Last Updated: Friday - 09/24/2010
Week of February 23, 2004
Statues honour Wales' martyrs
Irish immigrants fleeing the potato famine overwhelmed the first St. David's
St. David -- Feast Day -- May 1
By TED FITZGERALD
Special to the WCR
Wales' capital city is noted for its architectural treasures - Cardiff Castle, the Civic Centre and Llandaff (Anglican) Cathedral. Not so distinguished, but a solid memorial to the difficulties of practising the Catholic faith is the Cardiff Metropolitan Cathedral Church of St. David, tucked in a corner beside a modern shopping mall in the city centre.
Although it looks quite ancient, St. David's is just 45 years old, a resurrected casualty of the Second World War blitz.
After the Reformation, there was no organized Catholic presence in Cardiff until 1828 when public Mass was celebrated in a private residence. The city's first church, an early St. David's (1842) was soon overwhelmed by a huge influx of people fleeing famine in Ireland. By 1850, there were believed to be 12,000 Catholics in the city.
At first the parish was served by just one priest who, in addition to his impossible parochial duties, had to contend with anti-Irish riots and deplorable living conditions among the immigrant third of the population.
By 1887, the situation had been relieved with the arrival of Fathers of the Institute of Charity and a larger, new church on Charles Street was dedicated. Designed by Pugin and Pugin, it became the seat of the Archdiocese of Cardiff in 1920.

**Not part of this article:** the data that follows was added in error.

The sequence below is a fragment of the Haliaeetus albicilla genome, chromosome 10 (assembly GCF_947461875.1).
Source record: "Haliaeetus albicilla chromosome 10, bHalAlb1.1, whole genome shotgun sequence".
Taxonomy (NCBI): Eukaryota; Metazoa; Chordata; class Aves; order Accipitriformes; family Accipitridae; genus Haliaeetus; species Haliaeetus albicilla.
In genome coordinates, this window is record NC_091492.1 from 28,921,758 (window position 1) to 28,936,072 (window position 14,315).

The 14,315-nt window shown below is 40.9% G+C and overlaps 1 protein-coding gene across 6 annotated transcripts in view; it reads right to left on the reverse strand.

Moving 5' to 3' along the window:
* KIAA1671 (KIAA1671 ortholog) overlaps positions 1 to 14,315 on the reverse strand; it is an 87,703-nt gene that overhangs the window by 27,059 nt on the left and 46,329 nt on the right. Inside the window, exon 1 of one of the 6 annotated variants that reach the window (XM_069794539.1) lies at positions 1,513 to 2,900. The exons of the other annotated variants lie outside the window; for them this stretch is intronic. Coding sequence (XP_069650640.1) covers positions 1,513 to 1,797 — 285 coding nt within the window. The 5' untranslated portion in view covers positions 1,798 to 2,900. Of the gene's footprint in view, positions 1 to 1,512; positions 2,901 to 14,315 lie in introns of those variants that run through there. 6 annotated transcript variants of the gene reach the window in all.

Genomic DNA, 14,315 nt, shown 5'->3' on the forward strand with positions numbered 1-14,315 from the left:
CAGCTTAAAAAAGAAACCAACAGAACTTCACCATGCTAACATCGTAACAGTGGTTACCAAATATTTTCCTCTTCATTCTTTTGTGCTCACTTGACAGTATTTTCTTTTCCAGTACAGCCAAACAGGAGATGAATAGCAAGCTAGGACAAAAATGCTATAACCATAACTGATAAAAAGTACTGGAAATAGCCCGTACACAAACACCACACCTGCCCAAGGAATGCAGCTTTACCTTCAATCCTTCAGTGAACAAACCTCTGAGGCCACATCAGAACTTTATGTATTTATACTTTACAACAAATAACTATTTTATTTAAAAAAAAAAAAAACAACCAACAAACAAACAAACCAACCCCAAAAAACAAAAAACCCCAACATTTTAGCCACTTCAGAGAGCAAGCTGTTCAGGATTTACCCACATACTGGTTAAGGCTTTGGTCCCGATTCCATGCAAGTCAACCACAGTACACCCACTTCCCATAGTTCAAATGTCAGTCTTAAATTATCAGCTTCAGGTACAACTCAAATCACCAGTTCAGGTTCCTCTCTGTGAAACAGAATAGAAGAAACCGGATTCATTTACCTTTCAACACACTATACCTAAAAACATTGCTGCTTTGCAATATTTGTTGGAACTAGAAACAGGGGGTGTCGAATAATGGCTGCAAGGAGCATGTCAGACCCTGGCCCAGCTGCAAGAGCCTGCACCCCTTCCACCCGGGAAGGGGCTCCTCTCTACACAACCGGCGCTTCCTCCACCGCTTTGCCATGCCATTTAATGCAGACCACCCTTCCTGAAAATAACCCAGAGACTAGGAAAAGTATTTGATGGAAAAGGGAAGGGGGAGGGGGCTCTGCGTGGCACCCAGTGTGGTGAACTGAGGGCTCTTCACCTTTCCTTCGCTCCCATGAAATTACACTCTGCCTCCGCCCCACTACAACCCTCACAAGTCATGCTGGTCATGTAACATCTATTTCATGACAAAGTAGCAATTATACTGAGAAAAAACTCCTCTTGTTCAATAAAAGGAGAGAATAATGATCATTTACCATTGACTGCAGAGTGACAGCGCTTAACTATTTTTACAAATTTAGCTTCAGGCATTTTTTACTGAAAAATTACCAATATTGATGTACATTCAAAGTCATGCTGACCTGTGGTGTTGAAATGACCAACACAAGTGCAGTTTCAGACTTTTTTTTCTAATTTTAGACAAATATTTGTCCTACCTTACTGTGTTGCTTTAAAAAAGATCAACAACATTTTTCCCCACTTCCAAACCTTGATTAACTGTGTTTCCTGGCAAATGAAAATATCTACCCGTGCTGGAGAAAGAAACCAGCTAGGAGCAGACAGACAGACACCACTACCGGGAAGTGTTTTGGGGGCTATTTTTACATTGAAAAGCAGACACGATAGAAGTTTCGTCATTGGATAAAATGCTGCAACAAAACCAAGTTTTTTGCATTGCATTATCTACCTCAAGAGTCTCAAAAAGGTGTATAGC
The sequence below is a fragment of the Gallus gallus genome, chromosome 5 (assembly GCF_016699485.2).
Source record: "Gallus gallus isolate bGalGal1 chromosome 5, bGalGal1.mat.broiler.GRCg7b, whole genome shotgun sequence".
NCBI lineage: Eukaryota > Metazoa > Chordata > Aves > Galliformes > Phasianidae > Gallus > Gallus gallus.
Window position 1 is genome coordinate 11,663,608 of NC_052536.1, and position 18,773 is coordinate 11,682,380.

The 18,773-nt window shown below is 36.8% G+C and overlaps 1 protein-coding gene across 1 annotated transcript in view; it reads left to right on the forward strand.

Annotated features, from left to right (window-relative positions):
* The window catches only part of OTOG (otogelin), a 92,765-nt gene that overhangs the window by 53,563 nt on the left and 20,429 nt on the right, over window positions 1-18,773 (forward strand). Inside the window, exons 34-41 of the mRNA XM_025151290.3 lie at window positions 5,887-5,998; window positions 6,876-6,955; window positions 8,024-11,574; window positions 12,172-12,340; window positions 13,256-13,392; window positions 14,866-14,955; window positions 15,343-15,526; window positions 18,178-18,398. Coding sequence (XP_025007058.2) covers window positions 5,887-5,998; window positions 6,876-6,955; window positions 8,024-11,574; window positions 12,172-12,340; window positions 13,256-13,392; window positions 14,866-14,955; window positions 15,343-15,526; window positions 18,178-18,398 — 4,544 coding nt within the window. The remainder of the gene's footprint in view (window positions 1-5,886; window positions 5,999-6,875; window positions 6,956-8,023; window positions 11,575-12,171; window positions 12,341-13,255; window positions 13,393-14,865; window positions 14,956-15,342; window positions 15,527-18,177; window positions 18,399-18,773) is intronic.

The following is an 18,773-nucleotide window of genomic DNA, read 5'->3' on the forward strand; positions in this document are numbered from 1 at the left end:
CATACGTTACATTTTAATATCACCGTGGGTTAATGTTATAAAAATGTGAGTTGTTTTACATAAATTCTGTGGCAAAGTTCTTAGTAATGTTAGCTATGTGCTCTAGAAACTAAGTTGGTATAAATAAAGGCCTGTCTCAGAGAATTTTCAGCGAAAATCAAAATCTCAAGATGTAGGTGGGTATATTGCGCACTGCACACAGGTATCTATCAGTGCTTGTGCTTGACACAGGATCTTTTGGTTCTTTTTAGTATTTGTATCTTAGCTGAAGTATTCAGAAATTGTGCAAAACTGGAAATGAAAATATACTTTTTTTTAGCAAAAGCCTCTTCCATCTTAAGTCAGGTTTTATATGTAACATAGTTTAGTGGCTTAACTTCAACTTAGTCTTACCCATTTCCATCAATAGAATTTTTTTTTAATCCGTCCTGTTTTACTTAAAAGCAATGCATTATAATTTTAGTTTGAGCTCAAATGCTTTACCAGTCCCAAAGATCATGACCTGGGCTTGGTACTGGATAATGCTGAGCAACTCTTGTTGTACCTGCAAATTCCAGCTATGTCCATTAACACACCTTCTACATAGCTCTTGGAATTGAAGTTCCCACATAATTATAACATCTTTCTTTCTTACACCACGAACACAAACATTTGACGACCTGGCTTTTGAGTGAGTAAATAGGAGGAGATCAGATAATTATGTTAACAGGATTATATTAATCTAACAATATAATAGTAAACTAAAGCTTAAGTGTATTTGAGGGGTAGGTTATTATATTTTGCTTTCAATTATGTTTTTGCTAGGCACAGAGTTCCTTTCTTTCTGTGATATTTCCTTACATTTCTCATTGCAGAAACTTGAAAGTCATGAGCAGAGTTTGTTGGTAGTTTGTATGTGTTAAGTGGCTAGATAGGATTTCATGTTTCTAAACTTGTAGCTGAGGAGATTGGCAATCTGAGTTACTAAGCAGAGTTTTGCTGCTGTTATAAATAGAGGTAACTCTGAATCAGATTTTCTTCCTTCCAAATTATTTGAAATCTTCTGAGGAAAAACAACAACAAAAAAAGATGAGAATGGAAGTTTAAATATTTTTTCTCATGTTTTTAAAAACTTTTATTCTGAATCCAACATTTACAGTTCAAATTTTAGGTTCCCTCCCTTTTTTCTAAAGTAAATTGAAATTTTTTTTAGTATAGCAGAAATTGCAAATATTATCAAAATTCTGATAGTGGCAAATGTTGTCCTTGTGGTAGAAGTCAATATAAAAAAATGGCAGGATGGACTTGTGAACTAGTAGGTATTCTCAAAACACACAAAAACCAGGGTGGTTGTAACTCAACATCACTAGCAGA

On the evening of March 3, 1941, the church almost ceased to exist when it was gutted by German bombs and fire.
For the next 18 long years, services were held back in the old church on St. David's Street, which had been recycled for use as a parish hall.
Happily, in 1959 the cathedral, fully restored and risen from its wartime ashes, was re-dedicated. Then began a long process of attracting back people who, over the years had joined other parishes.
Today its impressive fa‡ade identifies a completely revived parish and archdiocesan seat.
It's appropriate that Wales' principal cathedral be named to honour the country's famous patron, St. David. Known as Dewi Sant, this sixth century bishop established a monastery at Minevia (renamed St. David's) on the west coast. His shrine there became a popular pilgrimage destination and is now the site of a famous, now-Anglican cathedral.
Following the daily, well-attended noon (12:45 p.m.) Mass at the Cardiff Cathedral, Dean Peter Collins will gladly brief visitors on the history of the church and encourage them to tour the building. It has an unusually wide nave, designed with no pillars or aisles to allow an unrestricted view of the altar from all parts of the church.
As the centre of Catholic worship in Cardiff, it's appropriate that Wales' martyrs be honoured here. Accordingly, St. David's Chapel includes statues of Sts. Father John Lloyd, hands bound before him, and Jesuit Phillip Evans, a noose around his neck. Both were executed for their faith just a few blocks from the site of the present cathedral after being falsely accused of crimes during post-Reformation persecutions.
In addition to the noon Mass, there is semi-weekly exposition of the Blessed Sacrament at St. David's. Choral Evening Prayer and Choral Benediction are each celebrated at 5 p.m. once a week.
There are three weekend Masses at the cathedral and popular religious and secular organ recitals are scheduled irregularly in the evenings.